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Original Investigation |

Effect of Needle Size on Pain Perception in Patients Treated With Botulinum Toxin Type A Injections A Randomized Clinical Trial

Murad Alam, MD, MSCI1,2,3; Amelia Geisler, BS1; Divya Sadhwani, MD1; Amita Goyal, MD1; Emily Poon, PhD1; Michael Nodzenski, MS1; Matthew R. Schaeffer, BA1; Rebecca Tung, MD4; Kira Minkis, MD, PhD5
[+] Author Affiliations
1Department of Dermatology, Feinberg School of Medicine, Northwestern University, Chicago, Illinois
2Department of Otolaryngology, Feinberg School of Medicine, Northwestern University, Chicago, Illinois
3Department of Surgery, Feinberg School of Medicine, Northwestern University, Chicago, Illinois
4Division of Dermatology, Loyola University, Maywood, Illinois
5Department of Dermatology, Weill Cornell Medical College, New York, New York
JAMA Dermatol. 2015;151(11):1194-1199. doi:10.1001/jamadermatol.2015.2232.
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Importance  Transcutaneous injection through smaller hollow-bore needles may decrease patient discomfort, but current evidence is equivocal.

Objective  To compare injection discomfort in patients treated with botulinum toxin type A with 30- and 32-gauge needles.

Design, Setting, and Participants  Split-face, patient- and injector-blinded randomized clinical trial at the dermatology service of an urban university medical center. The 20 participants were women aged 25 to 70 years in good health and with moderate dynamic forehead and glabellar wrinkles. Data were collected from November 20, 2013, through January 16, 2014. Follow-up was complete on January 16, 2014. Data from the per-protocol population were analyzed from July 1 to July 31, 2014.

Interventions  One side of each patient’sforehead received botulinum toxin type A in saline injected with a 32-gauge needle; the other side received the same treatment injected with a 30-gauge needle. In addition, each patient received randomized injections of saline only to both upper inner arms with the same types of needles.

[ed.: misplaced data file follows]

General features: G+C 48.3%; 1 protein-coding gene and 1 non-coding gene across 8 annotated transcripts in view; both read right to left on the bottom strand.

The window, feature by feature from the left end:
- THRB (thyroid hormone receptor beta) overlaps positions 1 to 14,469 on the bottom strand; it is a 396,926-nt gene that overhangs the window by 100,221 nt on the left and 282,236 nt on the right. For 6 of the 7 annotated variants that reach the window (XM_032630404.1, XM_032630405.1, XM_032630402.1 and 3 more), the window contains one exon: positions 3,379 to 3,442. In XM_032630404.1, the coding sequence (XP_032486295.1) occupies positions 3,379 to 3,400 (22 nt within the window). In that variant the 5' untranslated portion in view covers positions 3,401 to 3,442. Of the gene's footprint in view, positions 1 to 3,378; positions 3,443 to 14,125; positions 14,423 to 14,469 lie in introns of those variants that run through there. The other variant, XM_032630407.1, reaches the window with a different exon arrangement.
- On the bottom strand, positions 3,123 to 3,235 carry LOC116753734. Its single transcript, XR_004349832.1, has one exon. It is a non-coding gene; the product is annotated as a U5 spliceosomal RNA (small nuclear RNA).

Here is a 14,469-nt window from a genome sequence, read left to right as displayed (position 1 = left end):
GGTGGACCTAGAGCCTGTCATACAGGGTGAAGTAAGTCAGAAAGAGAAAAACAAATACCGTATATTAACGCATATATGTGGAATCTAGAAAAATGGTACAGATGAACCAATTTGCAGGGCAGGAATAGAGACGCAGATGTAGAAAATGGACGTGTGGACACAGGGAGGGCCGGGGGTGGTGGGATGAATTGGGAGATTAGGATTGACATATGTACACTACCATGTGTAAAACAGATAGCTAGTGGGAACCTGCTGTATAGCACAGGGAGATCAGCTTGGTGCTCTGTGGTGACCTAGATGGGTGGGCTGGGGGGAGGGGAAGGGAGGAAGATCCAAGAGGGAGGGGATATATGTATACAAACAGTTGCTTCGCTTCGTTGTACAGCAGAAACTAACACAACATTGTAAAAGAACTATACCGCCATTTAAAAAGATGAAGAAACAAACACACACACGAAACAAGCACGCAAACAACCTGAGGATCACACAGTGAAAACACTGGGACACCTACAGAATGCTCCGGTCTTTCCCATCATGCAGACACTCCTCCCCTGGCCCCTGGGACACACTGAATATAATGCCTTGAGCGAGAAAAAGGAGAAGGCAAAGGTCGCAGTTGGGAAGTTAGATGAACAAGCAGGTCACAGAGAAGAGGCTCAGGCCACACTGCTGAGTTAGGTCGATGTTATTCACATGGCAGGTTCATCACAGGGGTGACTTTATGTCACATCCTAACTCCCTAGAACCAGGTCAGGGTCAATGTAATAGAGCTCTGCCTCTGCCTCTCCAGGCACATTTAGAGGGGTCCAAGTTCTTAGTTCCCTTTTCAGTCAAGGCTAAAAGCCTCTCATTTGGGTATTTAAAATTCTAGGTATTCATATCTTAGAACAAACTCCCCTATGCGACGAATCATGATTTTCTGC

Main Outcomes and Measures  Primary outcomes included the patient-reported pain rating on a visual analog scale (VAS) on either side of the face and arms and the proportion of patients whose VAS ratings corresponded with more than moderate (ie, clinically significant) pain. The secondary outcome consisted of patient-reported information about the character of the pain at both sites using the expanded and revised version of the Short-Form McGill Pain Questionnaire.

Results  All 20 patients completed the study. Overall, facial and arm injections were nominally but not significantly more painful with 30-gauge needles (mean [SD] VAS ratings for the face, 4.16 [2.55] vs 3.41 [2.31], P = .34; for the arm, 1.66 [2.07] vs 1.21 [1.65], P = .45). For facial injections, the likelihood of clinically significant pain (VAS rating, ≥5.4) was significantly greater with 30-gauge needles, which were associated with such pain in 8 patients (40%) compared with the 32-gauge needles, which were associated with such pain in 3 patients (15%) (odds ratio, 3.80 [95% CI, 1.05-13.78]; P = .04). No difference was found in the character of pain associated with needle bore (P > .05 for all comparisons).

Conclusions and Relevance  For facial injections of neurotoxin in saline, 30-gauge needles were associated with greater incidence of clinically significant pain than 32-gauge needles. For patients prone to experience clinically significant pain with facial injections, use of 32-gauge needles may minimize this discomfort.

Trial Registration  clinicaltrials.gov Identifier: NCT01981174

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